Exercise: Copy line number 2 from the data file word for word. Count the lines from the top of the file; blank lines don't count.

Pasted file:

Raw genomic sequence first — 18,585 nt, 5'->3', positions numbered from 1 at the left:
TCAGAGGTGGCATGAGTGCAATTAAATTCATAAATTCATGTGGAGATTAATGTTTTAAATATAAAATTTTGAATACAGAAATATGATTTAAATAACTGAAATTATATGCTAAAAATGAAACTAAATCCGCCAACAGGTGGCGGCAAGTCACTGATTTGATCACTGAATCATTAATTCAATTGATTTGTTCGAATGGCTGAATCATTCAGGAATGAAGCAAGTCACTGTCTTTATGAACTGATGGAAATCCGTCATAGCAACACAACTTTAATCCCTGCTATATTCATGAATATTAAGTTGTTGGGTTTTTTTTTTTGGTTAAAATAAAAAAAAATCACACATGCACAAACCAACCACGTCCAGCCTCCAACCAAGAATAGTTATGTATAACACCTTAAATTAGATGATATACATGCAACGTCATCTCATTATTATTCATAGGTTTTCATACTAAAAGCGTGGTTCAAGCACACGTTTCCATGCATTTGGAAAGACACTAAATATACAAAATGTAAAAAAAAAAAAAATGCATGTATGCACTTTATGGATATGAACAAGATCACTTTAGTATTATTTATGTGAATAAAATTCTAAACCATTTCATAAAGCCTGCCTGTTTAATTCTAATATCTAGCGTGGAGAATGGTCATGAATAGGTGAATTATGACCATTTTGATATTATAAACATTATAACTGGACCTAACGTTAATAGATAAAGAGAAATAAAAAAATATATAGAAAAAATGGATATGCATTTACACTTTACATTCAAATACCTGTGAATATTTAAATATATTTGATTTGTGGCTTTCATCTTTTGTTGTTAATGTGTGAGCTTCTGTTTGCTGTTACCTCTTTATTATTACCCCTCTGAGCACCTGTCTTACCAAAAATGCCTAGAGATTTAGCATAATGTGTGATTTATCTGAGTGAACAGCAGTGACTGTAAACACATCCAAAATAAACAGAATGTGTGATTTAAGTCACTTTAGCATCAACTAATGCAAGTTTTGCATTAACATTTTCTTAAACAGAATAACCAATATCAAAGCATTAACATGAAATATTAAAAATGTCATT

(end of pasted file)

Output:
TCAGAGGTGGCATGAGTGCAATTAAATTCATAAATTCATGTGGAGATTAATGTTTTAAATATAAAATTTTGAATACAGAAATATGATTTAAATAACTGAAATTATATGCTAAAAATGAAACTAAATCCGCCAACAGGTGGCGGCAAGTCACTGATTTGATCACTGAATCATTAATTCAATTGATTTGTTCGAATGGCTGAATCATTCAGGAATGAAGCAAGTCACTGTCTTTATGAACTGATGGAAATCCGTCATAGCAACACAACTTTAATCCCTGCTATATTCATGAATATTAAGTTGTTGGGTTTTTTTTTTTGGTTAAAATAAAAAAAAATCACACATGCACAAACCAACCACGTCCAGCCTCCAACCAAGAATAGTTATGTATAACACCTTAAATTAGATGATATACATGCAACGTCATCTCATTATTATTCATAGGTTTTCATACTAAAAGCGTGGTTCAAGCACACGTTTCCATGCATTTGGAAAGACACTAAATATACAAAATGTAAAAAAAAAAAAAATGCATGTATGCACTTTATGGATATGAACAAGATCACTTTAGTATTATTTATGTGAATAAAATTCTAAACCATTTCATAAAGCCTGCCTGTTTAATTCTAATATCTAGCGTGGAGAATGGTCATGAATAGGTGAATTATGACCATTTTGATATTATAAACATTATAACTGGACCTAACGTTAATAGATAAAGAGAAATAAAAAAATATATAGAAAAAATGGATATGCATTTACACTTTACATTCAAATACCTGTGAATATTTAAATATATTTGATTTGTGGCTTTCATCTTTTGTTGTTAATGTGTGAGCTTCTGTTTGCTGTTACCTCTTTATTATTACCCCTCTGAGCACCTGTCTTACCAAAAATGCCTAGAGATTTAGCATAATGTGTGATTTATCTGAGTGAACAGCAGTGACTGTAAACACATCCAAAATAAACAGAATGTGTGATTTAAGTCACTTTAGCATCAACTAATGCAAGTTTTGCATTAACATTTTCTTAAACAGAATAACCAATATCAAAGCATTAACATGAAATATTAAAAATGTCATT